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  • Writer's pictureJana Rentzel

When Christmas Hurts

Updated: Dec 21, 2020

When we’re hurting, the holidays can really intensify our feelings of loneliness, sorrow, and grief. Whether we’re experiencing loss due to death, sickness, divorce, depression, estrangement, or unemployment, what used to be an exciting and fun time of year for us is now a constant and painful reminder of our loss.

It seems like everyone in the world is celebrating and having a good timewhile we’re overwhelmed with despair and sadness. Many of my clients tell me they wish they could simply crawl under a rock and not come out until after the first of the year.

So, aside from crawling under a rock, what can we do to make it through the holidays when we’re hurting?


One of the best ways to deal with the holidays after a loss is to plan in advance. In addition to lessening the likelihoodthat you’ll be caught off guard by difficult situations, advance planning also helps minimize the dread that you may be feeling about the holidays. It can be a huge relief to plan not only what you aregoing to do during the holidays, but also what you are NOTgoing to do!

And remember: when we’re going through very difficult times in our lives, even the smallest things can feel overwhelming and exhausting. So set careful limits on what you’re able to do this year.

Start by coming up with your “Don’t Do” list:

Decide in advance what parts of the holiday you’re just not up to this year. Simply crossing these things off your list can make the holidays feel much more manageable.

For example, the idea of putting up decorations this year might seem particularly distressing; perhaps your loved one is the one that always put up the Christmas tree before, and even thinking about putting up a tree this year can send you into an emotional tailspin.

Other things that may need to go by the wayside this year: sending out Christmas cards, planning/preparing a big meal, shopping for gifts…. Decide what you don't want to do.

Next, make your “To Do” list:

Plan what parts of the holidays you do want to participate in or think you may be up for. Maybe the Christmas Eve candlelight service, etc. Again, you decide.

Then, also come up with a “Try-Something-New” list:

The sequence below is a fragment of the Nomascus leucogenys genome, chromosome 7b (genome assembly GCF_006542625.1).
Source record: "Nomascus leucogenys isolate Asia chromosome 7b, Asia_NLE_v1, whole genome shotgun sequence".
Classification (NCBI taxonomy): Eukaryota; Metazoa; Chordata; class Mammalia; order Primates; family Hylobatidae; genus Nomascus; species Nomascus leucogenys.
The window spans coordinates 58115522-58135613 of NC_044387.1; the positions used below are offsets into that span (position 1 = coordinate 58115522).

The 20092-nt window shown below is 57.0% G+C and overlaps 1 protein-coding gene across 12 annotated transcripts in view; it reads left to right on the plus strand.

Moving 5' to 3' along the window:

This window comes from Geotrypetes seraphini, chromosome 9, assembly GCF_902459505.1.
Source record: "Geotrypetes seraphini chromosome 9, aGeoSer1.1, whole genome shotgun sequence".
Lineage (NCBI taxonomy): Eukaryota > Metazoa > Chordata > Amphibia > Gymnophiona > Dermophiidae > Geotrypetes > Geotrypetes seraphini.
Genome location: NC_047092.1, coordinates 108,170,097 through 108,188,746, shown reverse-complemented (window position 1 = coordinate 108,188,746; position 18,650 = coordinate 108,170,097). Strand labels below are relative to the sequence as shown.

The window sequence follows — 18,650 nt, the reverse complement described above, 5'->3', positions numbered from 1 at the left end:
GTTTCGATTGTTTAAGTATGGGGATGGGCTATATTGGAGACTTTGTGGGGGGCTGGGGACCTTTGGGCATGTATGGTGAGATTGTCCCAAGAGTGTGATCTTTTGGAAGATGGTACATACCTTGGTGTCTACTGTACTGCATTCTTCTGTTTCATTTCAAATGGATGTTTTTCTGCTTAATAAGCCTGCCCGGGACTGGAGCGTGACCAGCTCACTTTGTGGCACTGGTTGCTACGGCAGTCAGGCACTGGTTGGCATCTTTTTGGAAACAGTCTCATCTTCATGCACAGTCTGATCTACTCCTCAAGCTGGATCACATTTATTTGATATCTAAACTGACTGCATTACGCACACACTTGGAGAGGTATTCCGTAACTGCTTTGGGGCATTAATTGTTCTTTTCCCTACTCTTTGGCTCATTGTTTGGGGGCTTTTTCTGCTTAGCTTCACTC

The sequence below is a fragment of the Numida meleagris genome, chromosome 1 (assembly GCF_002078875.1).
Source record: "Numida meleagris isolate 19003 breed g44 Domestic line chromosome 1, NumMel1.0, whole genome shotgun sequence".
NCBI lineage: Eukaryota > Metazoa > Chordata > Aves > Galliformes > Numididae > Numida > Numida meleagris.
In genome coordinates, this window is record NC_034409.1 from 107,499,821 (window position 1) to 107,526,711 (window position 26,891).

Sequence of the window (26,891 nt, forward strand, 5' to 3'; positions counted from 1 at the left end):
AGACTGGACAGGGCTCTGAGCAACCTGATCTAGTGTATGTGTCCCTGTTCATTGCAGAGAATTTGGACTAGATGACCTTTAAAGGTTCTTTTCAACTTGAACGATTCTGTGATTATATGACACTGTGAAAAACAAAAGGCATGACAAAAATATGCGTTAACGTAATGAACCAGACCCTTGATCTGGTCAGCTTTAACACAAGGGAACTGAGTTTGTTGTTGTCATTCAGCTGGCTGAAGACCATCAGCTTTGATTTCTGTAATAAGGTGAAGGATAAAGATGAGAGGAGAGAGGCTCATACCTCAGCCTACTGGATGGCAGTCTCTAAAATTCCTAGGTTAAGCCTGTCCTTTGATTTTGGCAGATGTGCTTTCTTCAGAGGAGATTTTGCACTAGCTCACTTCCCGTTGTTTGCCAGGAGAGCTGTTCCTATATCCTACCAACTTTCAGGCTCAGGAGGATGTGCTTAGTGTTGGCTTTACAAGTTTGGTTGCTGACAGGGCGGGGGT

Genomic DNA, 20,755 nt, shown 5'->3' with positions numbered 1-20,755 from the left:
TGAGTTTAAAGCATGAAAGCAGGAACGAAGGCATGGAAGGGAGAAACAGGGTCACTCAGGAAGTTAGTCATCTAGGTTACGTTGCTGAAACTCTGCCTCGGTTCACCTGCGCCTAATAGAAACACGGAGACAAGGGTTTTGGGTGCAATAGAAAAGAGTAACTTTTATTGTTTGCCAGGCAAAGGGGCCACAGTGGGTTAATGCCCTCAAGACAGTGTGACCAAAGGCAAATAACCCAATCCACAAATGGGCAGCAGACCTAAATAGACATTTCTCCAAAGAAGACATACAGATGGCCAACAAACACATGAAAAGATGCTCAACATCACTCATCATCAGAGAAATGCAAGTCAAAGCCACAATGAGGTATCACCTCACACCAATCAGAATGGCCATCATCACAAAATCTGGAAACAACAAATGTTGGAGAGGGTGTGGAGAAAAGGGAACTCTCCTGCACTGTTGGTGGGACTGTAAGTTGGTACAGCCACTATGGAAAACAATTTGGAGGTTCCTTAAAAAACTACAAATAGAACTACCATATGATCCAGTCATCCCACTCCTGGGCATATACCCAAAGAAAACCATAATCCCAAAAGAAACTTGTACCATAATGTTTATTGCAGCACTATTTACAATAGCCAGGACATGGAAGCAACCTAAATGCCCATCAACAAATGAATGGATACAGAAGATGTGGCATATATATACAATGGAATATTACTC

This is a good time to try something new – so try to think outside the box a bit. Perhaps this is a good year to spend the holiday in a new place, doing something totally different.

Volunteer to help others; this can be a miraculous pain reliever. Think about serving a holiday meal at a shelter, the hospital, the Salvation Army, or church.

Once you have a plan, share it!

Share it with your family and friends. And be honest - tell them what you ARE up for doing during the holidays and what you’re NOT up for.

Ignore people who want to tell you what you “should” do for the holiday. Listen to yourself, trust yourself, communicate with your family, and do what works best for you.

What about all the Holiday parties and events? How can someone who is grieving a loss best respond to invitations?

Give yourself permission to say no!

Don’t feel obligated to say yes to every invitation. We worry so much about hurting other people’s feelings that it shuts down our ability to think through what’s in our best interest.

My advice: BE SELFISH. If you think you’re going to feel too sad, angry, jealous, or upset by seeing all your friends or other family members so dang merry and filled with holiday cheer, then you shouldn’t go.

And no – this isn’t a strategy for everything going forward; we can’t hole up forever. But the holidays can pack a really big wallop to us when we’re grieving and depressed, so it’s really important that we do whatever we can to take care of ourselves.

When you do decide to attend a holiday party…

Don’t get trapped! Always allow yourself the ability to bow out. You might feel up to attending an event when you accept the invitation, but the day of the party, you may feel totally different, and that’s perfectly okay. Simply acknowledge the emotional roller coaster that you’re currently on by saying something like this when rsvp’ing: